Living in a time of pandemics made people question their life choices. In fact, a recent statistic shows that almost half of the surveyed workforce claims that their lives have been altered in the last two years. Furthermore, they say that the whole global situation has utterly affected them.
So it's no wonder that employees think more about their personal situation than their work tasks. And this translates into less focused employees everywhere you look on the map. In fact, last year – 20% of the labor force was engaged in their work.
Furthermore, the number of people who claim to live a stressful life has increased tremendously. A Gallup report shows how 43% of the working population is affected by stress. Thus, it's easy to assume that the world is on the verge of a breakdown.
Image provided by Gallup
But what can employers do in a situation that is not necessarily in their hands to solve? How can leaders reduce the risk of their employees decreasing productivity to the point of burnout? Furthermore, what can they do when, according to a Microsoft report, more than 40% of the global workforce considers changing their jobs?
In our opinion, the secret key to helping employees in these difficult times is to take a more humane leadership approach, an empathetic leadership one. As its name implies, empathetic leadership focuses on acknowledging and embracing the needs of all the team members. Simply put, empathetic leadership means talking with your staff about their feelings and thoughts. In other words, it means having a conversation about other aspects and not just about work tasks.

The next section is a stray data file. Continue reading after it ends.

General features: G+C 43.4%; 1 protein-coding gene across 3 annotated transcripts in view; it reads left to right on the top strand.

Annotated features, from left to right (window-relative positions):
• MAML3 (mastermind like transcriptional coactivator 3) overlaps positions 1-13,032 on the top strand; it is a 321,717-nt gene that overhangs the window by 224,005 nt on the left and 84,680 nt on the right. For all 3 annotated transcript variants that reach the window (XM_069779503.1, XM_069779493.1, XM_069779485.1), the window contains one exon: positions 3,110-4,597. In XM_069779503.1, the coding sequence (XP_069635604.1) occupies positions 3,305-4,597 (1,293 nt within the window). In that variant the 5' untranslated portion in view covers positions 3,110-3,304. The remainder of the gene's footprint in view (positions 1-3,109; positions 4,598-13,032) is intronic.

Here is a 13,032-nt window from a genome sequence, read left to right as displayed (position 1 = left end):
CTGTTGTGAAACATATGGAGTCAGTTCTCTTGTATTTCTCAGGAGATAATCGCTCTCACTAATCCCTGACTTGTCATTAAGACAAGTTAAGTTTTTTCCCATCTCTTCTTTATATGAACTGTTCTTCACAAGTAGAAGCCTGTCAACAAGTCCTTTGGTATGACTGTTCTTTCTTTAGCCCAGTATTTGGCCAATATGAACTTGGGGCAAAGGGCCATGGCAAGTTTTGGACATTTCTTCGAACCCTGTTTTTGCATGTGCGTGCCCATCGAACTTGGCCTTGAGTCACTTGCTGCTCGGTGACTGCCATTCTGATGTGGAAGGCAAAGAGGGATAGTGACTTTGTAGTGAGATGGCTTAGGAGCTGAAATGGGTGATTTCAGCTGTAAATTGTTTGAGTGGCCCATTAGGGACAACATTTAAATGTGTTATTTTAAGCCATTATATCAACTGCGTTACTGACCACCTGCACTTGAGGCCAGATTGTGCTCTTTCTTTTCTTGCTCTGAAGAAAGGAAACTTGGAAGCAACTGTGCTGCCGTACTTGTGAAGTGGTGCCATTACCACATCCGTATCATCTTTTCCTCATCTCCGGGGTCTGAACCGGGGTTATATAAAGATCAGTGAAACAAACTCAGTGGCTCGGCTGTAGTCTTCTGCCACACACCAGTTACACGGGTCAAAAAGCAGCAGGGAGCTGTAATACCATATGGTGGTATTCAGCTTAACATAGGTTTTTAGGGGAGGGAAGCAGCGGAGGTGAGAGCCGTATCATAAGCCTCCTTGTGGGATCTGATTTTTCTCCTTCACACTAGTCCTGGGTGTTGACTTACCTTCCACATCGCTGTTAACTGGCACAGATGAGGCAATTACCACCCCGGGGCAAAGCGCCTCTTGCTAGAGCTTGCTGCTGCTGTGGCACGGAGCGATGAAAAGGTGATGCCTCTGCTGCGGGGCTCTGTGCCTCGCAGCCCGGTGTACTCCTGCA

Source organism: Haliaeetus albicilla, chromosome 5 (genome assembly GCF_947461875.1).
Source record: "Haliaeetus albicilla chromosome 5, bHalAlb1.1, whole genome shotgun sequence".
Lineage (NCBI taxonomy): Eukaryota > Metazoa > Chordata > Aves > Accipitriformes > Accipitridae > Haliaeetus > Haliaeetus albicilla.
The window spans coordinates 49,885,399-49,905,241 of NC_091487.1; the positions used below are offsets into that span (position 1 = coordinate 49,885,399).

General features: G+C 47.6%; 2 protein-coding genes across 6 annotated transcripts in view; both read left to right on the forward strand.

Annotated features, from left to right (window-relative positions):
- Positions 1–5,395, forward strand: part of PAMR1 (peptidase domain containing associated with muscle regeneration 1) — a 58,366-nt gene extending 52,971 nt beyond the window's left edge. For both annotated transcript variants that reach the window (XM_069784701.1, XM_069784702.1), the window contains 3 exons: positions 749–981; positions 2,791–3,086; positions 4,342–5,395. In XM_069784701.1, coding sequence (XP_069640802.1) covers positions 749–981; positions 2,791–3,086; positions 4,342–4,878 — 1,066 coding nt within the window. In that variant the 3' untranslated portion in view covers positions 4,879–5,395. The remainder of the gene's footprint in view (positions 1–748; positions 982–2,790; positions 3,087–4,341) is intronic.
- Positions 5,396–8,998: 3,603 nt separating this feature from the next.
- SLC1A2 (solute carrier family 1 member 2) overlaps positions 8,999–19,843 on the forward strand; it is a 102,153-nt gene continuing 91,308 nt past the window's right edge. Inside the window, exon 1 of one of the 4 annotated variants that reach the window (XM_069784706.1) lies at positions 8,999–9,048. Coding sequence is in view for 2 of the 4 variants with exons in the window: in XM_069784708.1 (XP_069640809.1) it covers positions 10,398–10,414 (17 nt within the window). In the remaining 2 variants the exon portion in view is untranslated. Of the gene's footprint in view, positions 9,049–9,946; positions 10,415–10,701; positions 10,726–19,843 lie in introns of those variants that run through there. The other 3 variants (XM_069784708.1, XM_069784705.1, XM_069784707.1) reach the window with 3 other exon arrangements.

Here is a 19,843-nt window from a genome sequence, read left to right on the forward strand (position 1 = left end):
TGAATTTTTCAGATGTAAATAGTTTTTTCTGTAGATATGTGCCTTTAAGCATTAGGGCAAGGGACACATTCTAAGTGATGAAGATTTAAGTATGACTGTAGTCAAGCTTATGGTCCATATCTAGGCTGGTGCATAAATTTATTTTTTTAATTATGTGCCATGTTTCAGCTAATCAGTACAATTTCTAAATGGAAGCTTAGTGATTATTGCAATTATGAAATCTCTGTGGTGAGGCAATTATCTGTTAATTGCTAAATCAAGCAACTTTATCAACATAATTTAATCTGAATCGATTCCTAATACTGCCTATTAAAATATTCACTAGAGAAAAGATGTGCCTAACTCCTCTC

Unfortunately, not many leaders are very fond of this approach. In fact, 68% of the CEOs mistake empathy with weakness and think that their employees will respect them less if they show them that they care.
This is why we want to raise the alarm on the matter and say loud and clear that people are afraid. They are afraid for their health, they are afraid of losing their jobs, and they are afraid of negative feedback. Basically, they are afraid about the future, making them more anxious by the day. So it's no wonder why they jump from one job to another, hoping that they will find a place where they can be treated as human beings and not as pawns on a chessboard.
So, with all this said, we want to turn to you, the leader reading this article. We want to tell you that it's ok to show people around you that you deeply care. We want to tell you that it's ok to help your employees solve their personal problems. Most importantly, we want to tell you that it's ok to show compassion if one of your team members is going through a tough time.
“I know that vulnerability is the core of shame, fear and our strongest weakness, but it’s also the birthplace of joy, of creativity, and of belonging.”
- Brene Brown
Therefore, don't wait for the situation to become critical. Start talking to your employees about personal issues. Ask them how they feel on a weekly basis and let them know that you really care about their answers. Because practicing an empathetic leadership style is the correct way to practice business now and in the times to come.
Studies show that, in fact, many companies don't manage to achieve a response rate of more than 50%.
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